ACCIDENTS OF HISTORY AND PARSI POPULATION

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THE BOMBY SAMACHAR 06/02/2011

ACCIDENTS OF HISTORY AND PARSI POPULATION

A Canadian research scholar, Dr. Mitra Sharafi (Colonial Parsis and the Law: A Cultural History – K.R. Cama Oriental publication) has claimed that (a) Bella, of Bella v/s. Saklat case, was born of both Parsi parents and (b) Sir Dinshaw Davar, of Davar – Beaman judgment in Petit v/s. Jeejibhoy, was a die-hard orthodox and anti-conversion.

To refresh your memory, Petit v/s. Jeejibhoy (also known as the Parsi Panchayet case), held that while Zoroastrianism not only permitted but enjoined conversion, there was not a single instance of conversion being practised by the Parsis in India, and therefore, the French Mrs.Tata (JRD’s mother), despite her Navjote, was not a Parsi Zoroastrian entitled to the benefit of Parsi trusts. Some contend that this shows that Davar was not biased, as he held in favour of conversion but was helpless in the face of overwhelming custom to the contrary. However, Dr. Sharafi’s research shows that Davar was publicly orthodox and anti-conversion, to the extent that, much later, he was about to proceed to Rangoon, to testify as a legal expert, in Bella v/s. Saklat, against Bella’s admission into the faith (however, he died before the journey). Dr. Sharafi also alleges that a then leading solicitor, J.J. Vimadalal was ‘responsible behind the scenes’ for ‘egging on Davar to give an anti-conversion ruling’ in Petit v/s. Jeejibhoy.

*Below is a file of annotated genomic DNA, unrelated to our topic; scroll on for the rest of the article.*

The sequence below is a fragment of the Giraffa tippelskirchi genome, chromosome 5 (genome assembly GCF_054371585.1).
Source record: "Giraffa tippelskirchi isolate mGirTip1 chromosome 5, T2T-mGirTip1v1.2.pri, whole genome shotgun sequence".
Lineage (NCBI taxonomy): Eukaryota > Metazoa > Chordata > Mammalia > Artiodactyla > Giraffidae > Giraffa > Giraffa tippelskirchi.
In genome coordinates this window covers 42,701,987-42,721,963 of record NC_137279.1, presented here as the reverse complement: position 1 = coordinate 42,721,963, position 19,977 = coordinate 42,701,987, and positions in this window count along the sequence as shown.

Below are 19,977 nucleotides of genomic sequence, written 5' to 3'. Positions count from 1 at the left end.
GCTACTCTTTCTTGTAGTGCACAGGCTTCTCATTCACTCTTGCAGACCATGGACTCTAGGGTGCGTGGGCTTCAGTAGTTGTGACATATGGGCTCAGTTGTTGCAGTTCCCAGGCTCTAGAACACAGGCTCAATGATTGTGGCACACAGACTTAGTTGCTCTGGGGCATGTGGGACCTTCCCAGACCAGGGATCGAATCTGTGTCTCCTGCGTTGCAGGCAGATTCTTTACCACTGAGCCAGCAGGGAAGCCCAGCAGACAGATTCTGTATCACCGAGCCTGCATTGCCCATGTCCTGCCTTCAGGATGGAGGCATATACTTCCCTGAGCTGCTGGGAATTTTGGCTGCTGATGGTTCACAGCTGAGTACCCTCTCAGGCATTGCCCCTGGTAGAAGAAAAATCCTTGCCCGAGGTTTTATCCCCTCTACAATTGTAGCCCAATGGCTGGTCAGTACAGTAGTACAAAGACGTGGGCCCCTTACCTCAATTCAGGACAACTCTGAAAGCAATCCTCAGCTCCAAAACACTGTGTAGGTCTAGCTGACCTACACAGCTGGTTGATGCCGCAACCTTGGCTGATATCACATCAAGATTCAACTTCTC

Dr. Sharafi also extensively researched into Bella’s family history and has produced compelling evidence which shows that Bella’s biological father was a Parsi, and in all probability, so was her mother. If this was established, Bella v/s. Saklat, which is the most authoritative judgment on : Who is a Parsi, would have never happened and the paternity principle (which so bugs our AIMZ ladies and ARZ supporters) never laid down.

Similarly, if JJ Vimadalal (may his soul rest in eternal peace) was not so naughty or Justice Dinshaw Davar was not so biased or had been replaced by a British judge (Beaman, J. was in favour of upholding Mrs. Tata’s entry but grudgingly gave in to Davar’s ‘superior’ knowledge), then Petit v/s. Jeejibhoy may have permitted the French Mrs. Tata and hundreds after her into our depleting community (using the expression loosely).

Were these two epoch making judgments then mere accidents of history? But for them, would the Parsi population been much more healthy. In their zeal to preserve, our orthodox, over the ages, sowed the seeds of destruction, so unwittingly. Destiny uses one as an instrument of its decree, even though some of us pompously believe

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